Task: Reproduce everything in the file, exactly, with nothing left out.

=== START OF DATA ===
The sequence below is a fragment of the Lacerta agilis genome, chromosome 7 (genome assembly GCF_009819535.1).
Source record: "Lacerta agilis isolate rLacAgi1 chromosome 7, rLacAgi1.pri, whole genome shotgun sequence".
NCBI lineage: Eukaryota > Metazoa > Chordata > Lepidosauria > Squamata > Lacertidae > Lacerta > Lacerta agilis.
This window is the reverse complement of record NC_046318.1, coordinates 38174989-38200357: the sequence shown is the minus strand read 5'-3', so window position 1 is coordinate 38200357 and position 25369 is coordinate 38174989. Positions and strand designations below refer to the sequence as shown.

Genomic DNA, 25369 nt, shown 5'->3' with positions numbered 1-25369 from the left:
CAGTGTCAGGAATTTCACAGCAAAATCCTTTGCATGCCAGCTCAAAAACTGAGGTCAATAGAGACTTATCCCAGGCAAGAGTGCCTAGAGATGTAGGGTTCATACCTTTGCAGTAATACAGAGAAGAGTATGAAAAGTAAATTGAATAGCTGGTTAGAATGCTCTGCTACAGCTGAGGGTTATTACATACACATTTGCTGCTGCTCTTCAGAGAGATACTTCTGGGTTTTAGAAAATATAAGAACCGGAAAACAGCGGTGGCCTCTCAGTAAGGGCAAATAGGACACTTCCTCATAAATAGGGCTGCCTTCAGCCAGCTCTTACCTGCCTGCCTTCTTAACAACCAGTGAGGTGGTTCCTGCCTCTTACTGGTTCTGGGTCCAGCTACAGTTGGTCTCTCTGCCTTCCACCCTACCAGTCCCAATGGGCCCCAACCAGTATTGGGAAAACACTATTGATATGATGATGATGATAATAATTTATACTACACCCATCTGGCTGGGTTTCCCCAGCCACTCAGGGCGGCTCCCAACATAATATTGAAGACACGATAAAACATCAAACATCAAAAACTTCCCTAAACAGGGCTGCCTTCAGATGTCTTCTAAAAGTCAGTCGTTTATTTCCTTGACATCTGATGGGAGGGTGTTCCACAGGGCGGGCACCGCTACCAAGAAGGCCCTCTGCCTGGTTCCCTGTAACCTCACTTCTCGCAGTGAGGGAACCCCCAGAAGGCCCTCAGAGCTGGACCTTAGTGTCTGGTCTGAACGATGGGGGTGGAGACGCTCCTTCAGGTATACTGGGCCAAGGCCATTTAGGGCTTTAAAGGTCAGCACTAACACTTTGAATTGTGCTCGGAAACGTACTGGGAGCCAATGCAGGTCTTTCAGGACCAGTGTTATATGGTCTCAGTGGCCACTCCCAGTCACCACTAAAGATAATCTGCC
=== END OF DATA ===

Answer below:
The sequence below is a fragment of the Lacerta agilis genome, chromosome 7 (genome assembly GCF_009819535.1).
Source record: "Lacerta agilis isolate rLacAgi1 chromosome 7, rLacAgi1.pri, whole genome shotgun sequence".
NCBI lineage: Eukaryota > Metazoa > Chordata > Lepidosauria > Squamata > Lacertidae > Lacerta > Lacerta agilis.
This window is the reverse complement of record NC_046318.1, coordinates 38174989-38200357: the sequence shown is the minus strand read 5'-3', so window position 1 is coordinate 38200357 and position 25369 is coordinate 38174989. Positions and strand designations below refer to the sequence as shown.

Genomic DNA, 25369 nt, shown 5'->3' with positions numbered 1-25369 from the left:
CAGTGTCAGGAATTTCACAGCAAAATCCTTTGCATGCCAGCTCAAAAACTGAGGTCAATAGAGACTTATCCCAGGCAAGAGTGCCTAGAGATGTAGGGTTCATACCTTTGCAGTAATACAGAGAAGAGTATGAAAAGTAAATTGAATAGCTGGTTAGAATGCTCTGCTACAGCTGAGGGTTATTACATACACATTTGCTGCTGCTCTTCAGAGAGATACTTCTGGGTTTTAGAAAATATAAGAACCGGAAAACAGCGGTGGCCTCTCAGTAAGGGCAAATAGGACACTTCCTCATAAATAGGGCTGCCTTCAGCCAGCTCTTACCTGCCTGCCTTCTTAACAACCAGTGAGGTGGTTCCTGCCTCTTACTGGTTCTGGGTCCAGCTACAGTTGGTCTCTCTGCCTTCCACCCTACCAGTCCCAATGGGCCCCAACCAGTATTGGGAAAACACTATTGATATGATGATGATGATAATAATTTATACTACACCCATCTGGCTGGGTTTCCCCAGCCACTCAGGGCGGCTCCCAACATAATATTGAAGACACGATAAAACATCAAACATCAAAAACTTCCCTAAACAGGGCTGCCTTCAGATGTCTTCTAAAAGTCAGTCGTTTATTTCCTTGACATCTGATGGGAGGGTGTTCCACAGGGCGGGCACCGCTACCAAGAAGGCCCTCTGCCTGGTTCCCTGTAACCTCACTTCTCGCAGTGAGGGAACCCCCAGAAGGCCCTCAGAGCTGGACCTTAGTGTCTGGTCTGAACGATGGGGGTGGAGACGCTCCTTCAGGTATACTGGGCCAAGGCCATTTAGGGCTTTAAAGGTCAGCACTAACACTTTGAATTGTGCTCGGAAACGTACTGGGAGCCAATGCAGGTCTTTCAGGACCAGTGTTATATGGTCTCAGTGGCCACTCCCAGTCACCACTAAAGATAATCTGCC